LAW 5391: Elder Law Clinic - 2201

Elder Law Clinic
Class Term:
Fall Term 2019-2020
Catalog Number:
5391
Class Number:
13531
Class Schedule:
Monday, Wednesday
12:30 pm
2:50 pm
Room:
LAW 118
Professor(s):

Professor

Type:
Clinic
Credits:
7 (5 Contact, 0 Field)
Graduation Requirements:
Experiential Learning
Priority:
3rd Year Priority when offered in the Fall, 2nd Year Priority when offered in the Spring
Full Year Course:
No
Category:
Standard Courses

Additional Information

The course will require a substantial time commitment and involve on a weekly basis four hours of classroom instruction, one hour of meetings with the supervising faculty, six mandatory office hours (104 hours in client work during the semester), and approximately 8-10 additional hours weekly in clinic work and class preparation.

Grading Details

Grading is based on client relations, class attendance and participation; written assignments; performance in simulations; and community outreach. Client relations includes: student performance in court, student diligence with respect to client work, and competence in handling live-client casework. Letter grades will be issued.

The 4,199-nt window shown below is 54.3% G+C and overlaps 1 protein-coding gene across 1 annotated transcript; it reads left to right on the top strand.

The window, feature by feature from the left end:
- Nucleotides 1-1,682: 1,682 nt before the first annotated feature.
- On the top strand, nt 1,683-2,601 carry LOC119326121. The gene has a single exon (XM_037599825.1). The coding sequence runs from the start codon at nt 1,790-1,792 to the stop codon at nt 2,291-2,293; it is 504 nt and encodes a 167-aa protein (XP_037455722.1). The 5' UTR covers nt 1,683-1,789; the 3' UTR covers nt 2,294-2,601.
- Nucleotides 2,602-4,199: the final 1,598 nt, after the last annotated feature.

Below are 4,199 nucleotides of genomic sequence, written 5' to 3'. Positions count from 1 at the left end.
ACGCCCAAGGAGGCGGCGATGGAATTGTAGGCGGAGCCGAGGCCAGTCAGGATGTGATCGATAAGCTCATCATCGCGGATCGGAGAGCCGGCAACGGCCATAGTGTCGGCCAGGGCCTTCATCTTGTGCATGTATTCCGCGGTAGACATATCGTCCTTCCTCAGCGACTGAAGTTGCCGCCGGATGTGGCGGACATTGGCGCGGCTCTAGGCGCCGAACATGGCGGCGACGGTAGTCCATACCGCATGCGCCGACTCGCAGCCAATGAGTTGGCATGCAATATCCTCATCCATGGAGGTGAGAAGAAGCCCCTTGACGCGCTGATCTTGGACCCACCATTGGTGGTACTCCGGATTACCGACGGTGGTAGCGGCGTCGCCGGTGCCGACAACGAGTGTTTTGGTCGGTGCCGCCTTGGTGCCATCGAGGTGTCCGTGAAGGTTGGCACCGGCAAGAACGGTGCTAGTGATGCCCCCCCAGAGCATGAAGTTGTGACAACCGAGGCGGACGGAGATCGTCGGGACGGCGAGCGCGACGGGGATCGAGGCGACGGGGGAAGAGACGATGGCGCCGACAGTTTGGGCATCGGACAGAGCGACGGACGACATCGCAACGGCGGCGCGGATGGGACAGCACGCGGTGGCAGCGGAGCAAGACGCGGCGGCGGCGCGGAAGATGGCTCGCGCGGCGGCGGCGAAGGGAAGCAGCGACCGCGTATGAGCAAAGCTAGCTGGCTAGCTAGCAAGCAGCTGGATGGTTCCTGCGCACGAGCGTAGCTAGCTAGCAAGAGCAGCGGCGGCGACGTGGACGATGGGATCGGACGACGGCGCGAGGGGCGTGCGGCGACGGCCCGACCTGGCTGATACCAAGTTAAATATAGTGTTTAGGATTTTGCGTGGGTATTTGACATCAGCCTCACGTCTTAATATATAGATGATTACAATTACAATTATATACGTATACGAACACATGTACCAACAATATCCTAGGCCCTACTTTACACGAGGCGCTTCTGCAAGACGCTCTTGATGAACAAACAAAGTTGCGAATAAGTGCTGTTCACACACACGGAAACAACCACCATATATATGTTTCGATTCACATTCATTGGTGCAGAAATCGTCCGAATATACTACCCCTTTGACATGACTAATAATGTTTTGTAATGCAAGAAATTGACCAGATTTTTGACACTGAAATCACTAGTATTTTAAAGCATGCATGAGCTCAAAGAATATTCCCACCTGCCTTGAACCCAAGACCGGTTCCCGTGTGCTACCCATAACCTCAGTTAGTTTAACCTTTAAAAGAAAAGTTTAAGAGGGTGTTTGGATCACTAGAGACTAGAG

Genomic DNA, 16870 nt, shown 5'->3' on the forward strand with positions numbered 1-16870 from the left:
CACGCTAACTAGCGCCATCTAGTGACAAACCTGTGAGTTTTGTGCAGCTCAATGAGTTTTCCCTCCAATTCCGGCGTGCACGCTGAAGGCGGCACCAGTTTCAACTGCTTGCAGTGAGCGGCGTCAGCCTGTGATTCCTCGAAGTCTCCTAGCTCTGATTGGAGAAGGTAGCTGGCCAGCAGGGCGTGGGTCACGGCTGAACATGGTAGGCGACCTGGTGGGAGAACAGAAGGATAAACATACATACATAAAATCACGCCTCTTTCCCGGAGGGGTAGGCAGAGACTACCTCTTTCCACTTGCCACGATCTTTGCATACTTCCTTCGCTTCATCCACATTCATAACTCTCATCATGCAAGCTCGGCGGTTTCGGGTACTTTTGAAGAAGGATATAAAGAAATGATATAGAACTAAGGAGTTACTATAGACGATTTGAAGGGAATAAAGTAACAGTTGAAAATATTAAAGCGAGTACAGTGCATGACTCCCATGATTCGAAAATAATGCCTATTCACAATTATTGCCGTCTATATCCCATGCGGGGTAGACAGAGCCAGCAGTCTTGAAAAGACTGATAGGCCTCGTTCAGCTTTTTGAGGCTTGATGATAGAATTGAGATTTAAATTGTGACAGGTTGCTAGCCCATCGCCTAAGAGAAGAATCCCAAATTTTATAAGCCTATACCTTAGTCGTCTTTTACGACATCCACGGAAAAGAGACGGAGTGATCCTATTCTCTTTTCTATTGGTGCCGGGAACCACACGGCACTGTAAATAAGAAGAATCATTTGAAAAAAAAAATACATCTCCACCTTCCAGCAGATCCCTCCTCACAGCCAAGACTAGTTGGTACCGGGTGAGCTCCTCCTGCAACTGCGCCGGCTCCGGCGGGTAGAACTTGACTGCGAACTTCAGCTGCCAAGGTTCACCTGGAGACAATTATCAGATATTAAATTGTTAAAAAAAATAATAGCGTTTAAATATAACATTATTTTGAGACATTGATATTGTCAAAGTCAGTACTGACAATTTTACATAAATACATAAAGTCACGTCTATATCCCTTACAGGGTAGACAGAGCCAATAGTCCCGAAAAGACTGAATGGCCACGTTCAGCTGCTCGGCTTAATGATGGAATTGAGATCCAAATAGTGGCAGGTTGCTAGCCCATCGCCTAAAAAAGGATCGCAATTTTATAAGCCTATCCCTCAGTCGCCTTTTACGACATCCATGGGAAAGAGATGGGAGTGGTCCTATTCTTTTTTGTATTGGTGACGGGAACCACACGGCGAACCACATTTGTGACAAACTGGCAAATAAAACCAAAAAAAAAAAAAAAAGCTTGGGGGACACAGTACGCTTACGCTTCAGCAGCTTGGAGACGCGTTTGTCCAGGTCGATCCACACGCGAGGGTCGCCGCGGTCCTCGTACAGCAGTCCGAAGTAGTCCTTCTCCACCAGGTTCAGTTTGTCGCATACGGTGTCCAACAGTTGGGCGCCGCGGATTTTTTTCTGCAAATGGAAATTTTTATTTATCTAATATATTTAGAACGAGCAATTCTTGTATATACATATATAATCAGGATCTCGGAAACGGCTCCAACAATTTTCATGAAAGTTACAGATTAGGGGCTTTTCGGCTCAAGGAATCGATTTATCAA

Description

The Civil Practice Clinics offer students who have completed three semesters of law school an opportunity to represent clients and develop practical lawyering. Students enrolled in the Clinics are certified to practice law and take primary responsibility for client representation under the supervision of their faculty/supervising attorneys. Elder Law Clinic representation focuses on issues of capacity in medical treatment, mental health law, estate planning, contractual relations, and property management. Emphasis will be placed on long term planning, including estate planning and medical assistance (Medicaid) eligibility. Litigation skills focuses on practice in the Orphans’ Court Division, for example, guardianship proceedings and settlement of small estates. Students will develop practical skills such as interviewing, counselling, research, drafting, negotiation, and trial practice skills. Students may work in teams to represent their clients. The classroom component is an integral part of the Clinic experience, consisting of a series of discussions focusing on substantive law, policy, and practical skills training. Experts in the fields of social work, psychology, psychiatry, and medicine will provide insights into interdisciplinary issues.

Elder Law Clinic